Legislative History Research Guide : New York State Legislative Research
The legislative history of a law is comprised of the documents created during deliberations leading to the law's enactment. They are used to determine the legislature's intended purpose and to clarify any ambiguities in the language.
- Gail Whittemore -
Current and Historial New York Legislative Documents
Historical New York Governor's Bill Jackets (Legislative Histories of New York Laws): Bill jackets contain memoranda and letters associated with a bill, but not committee reports, hearings, or debates.
New York State Senate - OpenLegislation (current): Bill Search (keyword, sponsor, committee) Legislative Calendar Legislative Meetings Session Transcripts Legislative Actions Votes Live coverage of Senate proceedings and archived video.
This is the official repository of New York State Government records having permanent legal and historical value. Some of the legislative, judicial and executive agency records it holds are available on the website, along with exhibits and photographs.
Attorneys who are New York State residents and are admitted to practice in New York State are eligible to receive a NYS Library Attorney Borrower's Card. These borrower’s cards begin with a "P" number. Click here for additional resource description available with this card.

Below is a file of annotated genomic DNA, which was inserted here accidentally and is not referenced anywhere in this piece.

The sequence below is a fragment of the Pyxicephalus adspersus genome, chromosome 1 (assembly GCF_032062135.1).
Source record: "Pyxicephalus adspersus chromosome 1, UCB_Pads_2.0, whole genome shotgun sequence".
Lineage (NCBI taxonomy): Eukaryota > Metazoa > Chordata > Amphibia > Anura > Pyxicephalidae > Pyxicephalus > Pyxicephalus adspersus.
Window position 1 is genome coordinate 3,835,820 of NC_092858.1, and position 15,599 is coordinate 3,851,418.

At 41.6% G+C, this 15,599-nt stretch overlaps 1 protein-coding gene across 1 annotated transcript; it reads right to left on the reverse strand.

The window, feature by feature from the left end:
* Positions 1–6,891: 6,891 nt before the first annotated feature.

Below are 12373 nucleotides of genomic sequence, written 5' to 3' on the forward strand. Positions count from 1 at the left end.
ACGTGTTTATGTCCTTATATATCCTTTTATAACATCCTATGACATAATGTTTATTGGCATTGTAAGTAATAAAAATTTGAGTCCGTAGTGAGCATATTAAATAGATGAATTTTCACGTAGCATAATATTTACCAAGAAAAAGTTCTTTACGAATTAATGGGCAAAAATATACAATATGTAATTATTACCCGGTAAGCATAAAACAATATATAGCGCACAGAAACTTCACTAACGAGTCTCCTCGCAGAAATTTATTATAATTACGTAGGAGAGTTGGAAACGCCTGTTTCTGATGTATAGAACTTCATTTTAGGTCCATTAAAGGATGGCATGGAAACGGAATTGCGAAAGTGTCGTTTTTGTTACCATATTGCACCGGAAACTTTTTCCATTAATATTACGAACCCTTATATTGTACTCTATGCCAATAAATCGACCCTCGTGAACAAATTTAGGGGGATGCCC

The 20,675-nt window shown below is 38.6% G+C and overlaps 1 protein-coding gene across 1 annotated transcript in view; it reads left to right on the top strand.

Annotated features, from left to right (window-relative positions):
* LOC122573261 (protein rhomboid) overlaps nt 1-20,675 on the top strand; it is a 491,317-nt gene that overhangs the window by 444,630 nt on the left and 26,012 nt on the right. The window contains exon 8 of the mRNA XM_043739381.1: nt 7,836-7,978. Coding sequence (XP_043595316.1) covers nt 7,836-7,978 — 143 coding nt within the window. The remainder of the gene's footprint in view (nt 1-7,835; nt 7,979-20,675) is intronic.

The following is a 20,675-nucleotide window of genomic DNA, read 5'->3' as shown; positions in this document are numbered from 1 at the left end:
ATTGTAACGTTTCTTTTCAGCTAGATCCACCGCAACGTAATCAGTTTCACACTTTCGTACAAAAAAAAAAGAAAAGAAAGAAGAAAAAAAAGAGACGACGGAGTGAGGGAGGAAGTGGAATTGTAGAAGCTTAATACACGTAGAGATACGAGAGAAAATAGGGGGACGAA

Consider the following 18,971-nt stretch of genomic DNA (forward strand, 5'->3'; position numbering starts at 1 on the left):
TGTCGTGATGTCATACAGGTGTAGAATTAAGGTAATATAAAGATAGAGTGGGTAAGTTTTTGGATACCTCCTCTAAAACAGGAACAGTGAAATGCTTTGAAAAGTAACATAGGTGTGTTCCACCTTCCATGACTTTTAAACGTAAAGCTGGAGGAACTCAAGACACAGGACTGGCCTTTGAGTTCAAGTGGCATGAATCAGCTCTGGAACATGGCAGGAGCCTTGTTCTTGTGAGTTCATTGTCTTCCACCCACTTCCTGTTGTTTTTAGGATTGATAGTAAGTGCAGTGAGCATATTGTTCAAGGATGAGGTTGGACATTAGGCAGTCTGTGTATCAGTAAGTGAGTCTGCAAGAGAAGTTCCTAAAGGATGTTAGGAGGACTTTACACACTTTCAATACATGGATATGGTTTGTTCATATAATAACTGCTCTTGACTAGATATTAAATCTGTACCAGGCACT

(New York City Bar) - defines unusual phrases such as "enacting clause stricken," used "when the main sponsor of a bill removes their support for the bill and the title has been deleted. Bill is considered dead unless another legislator decides to sponsor the bill."
The Center released a report in 2004, criticizing "the pervasive dysfunction in New York's legislative process and offering a blueprint for reform." Updates of the report in 2006 and 2009 found no substantial improvement, noting that "[i]n 2006 and 2007, most standing committees met infrequently or not at all. There were almost no hearings on major legislation. Not a single major bill was the subject of a detailed committee report . . . And on the floor, there was little substantive debate. . . ."